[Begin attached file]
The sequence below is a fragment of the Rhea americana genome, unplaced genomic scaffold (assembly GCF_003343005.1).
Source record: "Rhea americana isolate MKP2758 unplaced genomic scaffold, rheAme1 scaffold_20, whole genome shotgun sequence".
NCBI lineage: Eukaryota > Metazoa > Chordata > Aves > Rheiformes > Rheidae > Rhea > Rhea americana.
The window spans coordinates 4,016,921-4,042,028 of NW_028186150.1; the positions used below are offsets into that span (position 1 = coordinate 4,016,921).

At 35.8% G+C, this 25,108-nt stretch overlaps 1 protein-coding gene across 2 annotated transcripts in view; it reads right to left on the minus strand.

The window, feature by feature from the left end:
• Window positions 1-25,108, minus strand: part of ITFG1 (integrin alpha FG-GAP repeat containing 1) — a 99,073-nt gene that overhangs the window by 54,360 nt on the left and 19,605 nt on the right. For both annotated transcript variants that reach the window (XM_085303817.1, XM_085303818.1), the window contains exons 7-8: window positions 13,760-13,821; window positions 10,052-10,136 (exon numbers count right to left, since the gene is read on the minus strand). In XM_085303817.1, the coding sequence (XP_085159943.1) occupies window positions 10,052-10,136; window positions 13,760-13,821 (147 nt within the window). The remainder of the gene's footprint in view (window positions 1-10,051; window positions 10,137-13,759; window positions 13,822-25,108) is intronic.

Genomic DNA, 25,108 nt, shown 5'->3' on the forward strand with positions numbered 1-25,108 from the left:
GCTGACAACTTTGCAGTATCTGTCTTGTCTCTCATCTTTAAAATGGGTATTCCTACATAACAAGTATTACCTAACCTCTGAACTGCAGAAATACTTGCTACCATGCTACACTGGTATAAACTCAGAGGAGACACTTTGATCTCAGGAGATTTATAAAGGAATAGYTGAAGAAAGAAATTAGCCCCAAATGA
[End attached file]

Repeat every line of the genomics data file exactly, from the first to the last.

The sequence below is a fragment of the Rhea americana genome, unplaced genomic scaffold (assembly GCF_003343005.1).
Source record: "Rhea americana isolate MKP2758 unplaced genomic scaffold, rheAme1 scaffold_20, whole genome shotgun sequence".
NCBI lineage: Eukaryota > Metazoa > Chordata > Aves > Rheiformes > Rheidae > Rhea > Rhea americana.
The window spans coordinates 4,016,921-4,042,028 of NW_028186150.1; the positions used below are offsets into that span (position 1 = coordinate 4,016,921).

At 35.8% G+C, this 25,108-nt stretch overlaps 1 protein-coding gene across 2 annotated transcripts in view; it reads right to left on the minus strand.

The window, feature by feature from the left end:
• Window positions 1-25,108, minus strand: part of ITFG1 (integrin alpha FG-GAP repeat containing 1) — a 99,073-nt gene that overhangs the window by 54,360 nt on the left and 19,605 nt on the right. For both annotated transcript variants that reach the window (XM_085303817.1, XM_085303818.1), the window contains exons 7-8: window positions 13,760-13,821; window positions 10,052-10,136 (exon numbers count right to left, since the gene is read on the minus strand). In XM_085303817.1, the coding sequence (XP_085159943.1) occupies window positions 10,052-10,136; window positions 13,760-13,821 (147 nt within the window). The remainder of the gene's footprint in view (window positions 1-10,051; window positions 10,137-13,759; window positions 13,822-25,108) is intronic.

Genomic DNA, 25,108 nt, shown 5'->3' on the forward strand with positions numbered 1-25,108 from the left:
GCTGACAACTTTGCAGTATCTGTCTTGTCTCTCATCTTTAAAATGGGTATTCCTACATAACAAGTATTACCTAACCTCTGAACTGCAGAAATACTTGCTACCATGCTACACTGGTATAAACTCAGAGGAGACACTTTGATCTCAGGAGATTTATAAAGGAATAGYTGAAGAAAGAAATTAGCCCCAAATGA